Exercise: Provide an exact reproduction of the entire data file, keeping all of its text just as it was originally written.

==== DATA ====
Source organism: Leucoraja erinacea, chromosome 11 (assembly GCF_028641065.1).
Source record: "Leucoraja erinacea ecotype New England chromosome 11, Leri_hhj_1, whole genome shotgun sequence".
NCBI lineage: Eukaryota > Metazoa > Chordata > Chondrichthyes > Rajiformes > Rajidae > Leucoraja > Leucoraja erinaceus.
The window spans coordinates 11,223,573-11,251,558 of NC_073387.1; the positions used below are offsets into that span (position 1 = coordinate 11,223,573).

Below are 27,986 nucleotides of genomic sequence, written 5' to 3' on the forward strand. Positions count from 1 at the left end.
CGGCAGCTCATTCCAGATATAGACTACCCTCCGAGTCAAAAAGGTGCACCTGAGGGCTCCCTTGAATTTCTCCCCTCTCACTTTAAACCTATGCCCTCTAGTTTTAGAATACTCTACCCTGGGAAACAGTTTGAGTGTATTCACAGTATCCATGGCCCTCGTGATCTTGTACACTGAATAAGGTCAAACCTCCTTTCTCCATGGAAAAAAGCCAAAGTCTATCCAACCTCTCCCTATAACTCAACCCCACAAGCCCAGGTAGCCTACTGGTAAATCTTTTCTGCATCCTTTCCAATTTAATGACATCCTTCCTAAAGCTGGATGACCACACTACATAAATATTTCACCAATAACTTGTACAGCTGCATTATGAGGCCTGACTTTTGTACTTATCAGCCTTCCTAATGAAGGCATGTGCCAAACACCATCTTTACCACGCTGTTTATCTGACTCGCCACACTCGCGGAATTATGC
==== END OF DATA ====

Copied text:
Source organism: Leucoraja erinacea, chromosome 11 (assembly GCF_028641065.1).
Source record: "Leucoraja erinacea ecotype New England chromosome 11, Leri_hhj_1, whole genome shotgun sequence".
NCBI lineage: Eukaryota > Metazoa > Chordata > Chondrichthyes > Rajiformes > Rajidae > Leucoraja > Leucoraja erinaceus.
The window spans coordinates 11,223,573-11,251,558 of NC_073387.1; the positions used below are offsets into that span (position 1 = coordinate 11,223,573).

Below are 27,986 nucleotides of genomic sequence, written 5' to 3' on the forward strand. Positions count from 1 at the left end.
CGGCAGCTCATTCCAGATATAGACTACCCTCCGAGTCAAAAAGGTGCACCTGAGGGCTCCCTTGAATTTCTCCCCTCTCACTTTAAACCTATGCCCTCTAGTTTTAGAATACTCTACCCTGGGAAACAGTTTGAGTGTATTCACAGTATCCATGGCCCTCGTGATCTTGTACACTGAATAAGGTCAAACCTCCTTTCTCCATGGAAAAAAGCCAAAGTCTATCCAACCTCTCCCTATAACTCAACCCCACAAGCCCAGGTAGCCTACTGGTAAATCTTTTCTGCATCCTTTCCAATTTAATGACATCCTTCCTAAAGCTGGATGACCACACTACATAAATATTTCACCAATAACTTGTACAGCTGCATTATGAGGCCTGACTTTTGTACTTATCAGCCTTCCTAATGAAGGCATGTGCCAAACACCATCTTTACCACGCTGTTTATCTGACTCGCCACACTCGCGGAATTATGC